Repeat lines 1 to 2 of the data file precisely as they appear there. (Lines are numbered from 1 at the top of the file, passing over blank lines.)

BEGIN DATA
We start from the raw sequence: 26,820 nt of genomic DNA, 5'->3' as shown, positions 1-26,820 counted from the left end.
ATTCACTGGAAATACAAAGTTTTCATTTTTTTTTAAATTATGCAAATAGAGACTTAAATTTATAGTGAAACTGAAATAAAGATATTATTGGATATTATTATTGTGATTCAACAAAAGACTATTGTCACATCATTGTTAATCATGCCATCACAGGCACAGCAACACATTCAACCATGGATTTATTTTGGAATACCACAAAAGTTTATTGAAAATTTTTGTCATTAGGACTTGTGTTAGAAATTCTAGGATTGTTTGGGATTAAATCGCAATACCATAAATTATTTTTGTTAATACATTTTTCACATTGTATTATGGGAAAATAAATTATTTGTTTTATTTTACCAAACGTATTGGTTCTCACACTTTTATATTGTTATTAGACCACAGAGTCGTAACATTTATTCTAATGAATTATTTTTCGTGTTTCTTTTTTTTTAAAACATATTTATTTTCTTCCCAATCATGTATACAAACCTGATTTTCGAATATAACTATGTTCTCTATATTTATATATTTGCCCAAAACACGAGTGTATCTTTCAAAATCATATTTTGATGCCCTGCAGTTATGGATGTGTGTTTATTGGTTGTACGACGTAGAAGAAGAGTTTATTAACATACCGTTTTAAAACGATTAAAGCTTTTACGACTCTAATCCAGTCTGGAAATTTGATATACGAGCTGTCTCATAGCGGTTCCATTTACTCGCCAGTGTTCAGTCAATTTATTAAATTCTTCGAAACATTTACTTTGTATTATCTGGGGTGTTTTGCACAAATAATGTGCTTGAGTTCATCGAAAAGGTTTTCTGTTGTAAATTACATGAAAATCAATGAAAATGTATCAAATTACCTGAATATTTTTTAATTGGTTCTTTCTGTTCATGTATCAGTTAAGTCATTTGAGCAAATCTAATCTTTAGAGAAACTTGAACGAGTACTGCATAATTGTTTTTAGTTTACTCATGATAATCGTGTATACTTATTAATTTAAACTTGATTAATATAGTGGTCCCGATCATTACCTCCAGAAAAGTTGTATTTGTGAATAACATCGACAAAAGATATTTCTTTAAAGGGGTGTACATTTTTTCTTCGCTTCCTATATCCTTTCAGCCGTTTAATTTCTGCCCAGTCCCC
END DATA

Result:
We start from the raw sequence: 26,820 nt of genomic DNA, 5'->3' as shown, positions 1-26,820 counted from the left end.
ATTCACTGGAAATACAAAGTTTTCATTTTTTTTTAAATTATGCAAATAGAGACTTAAATTTATAGTGAAACTGAAATAAAGATATTATTGGATATTATTATTGTGATTCAACAAAAGACTATTGTCACATCATTGTTAATCATGCCATCACAGGCACAGCAACACATTCAACCATGGATTTATTTTGGAATACCACAAAAGTTTATTGAAAATTTTTGTCATTAGGACTTGTGTTAGAAATTCTAGGATTGTTTGGGATTAAATCGCAATACCATAAATTATTTTTGTTAATACATTTTTCACATTGTATTATGGGAAAATAAATTATTTGTTTTATTTTACCAAACGTATTGGTTCTCACACTTTTATATTGTTATTAGACCACAGAGTCGTAACATTTATTCTAATGAATTATTTTTCGTGTTTCTTTTTTTTTAAAACATATTTATTTTCTTCCCAATCATGTATACAAACCTGATTTTCGAATATAACTATGTTCTCTATATTTATATATTTGCCCAAAACACGAGTGTATCTTTCAAAATCATATTTTGATGCCCTGCAGTTATGGATGTGTGTTTATTGGTTGTACGACGTAGAAGAAGAGTTTATTAACATACCGTTTTAAAACGATTAAAGCTTTTACGACTCTAATCCAGTCTGGAAATTTGATATACGAGCTGTCTCATAGCGGTTCCATTTACTCGCCAGTGTTCAGTCAATTTATTAAATTCTTCGAAACATTTACTTTGTATTATCTGGGGTGTTTTGCACAAATAATGTGCTTGAGTTCATCGAAAAGGTTTTCTGTTGTAAATTACATGAAAATCAATGAAAATGTATCAAATTACCTGAATATTTTTTAATTGGTTCTTTCTGTTCATGTATCAGTTAAGTCATTTGAGCAAATCTAATCTTTAGAGAAACTTGAACGAGTACTGCATAATTGTTTTTAGTTTACTCATGATAATCGTGTATACTTATTAATTTAAACTTGATTAATATAGTGGTCCCGATCATTACCTCCAGAAAAGTTGTATTTGTGAATAACATCGACAAAAGATATTTCTTTAAAGGGGTGTACATTTTTTCTTCGCTTCCTATATCCTTTCAGCCGTTTAATTTCTGCCCAGTCCCC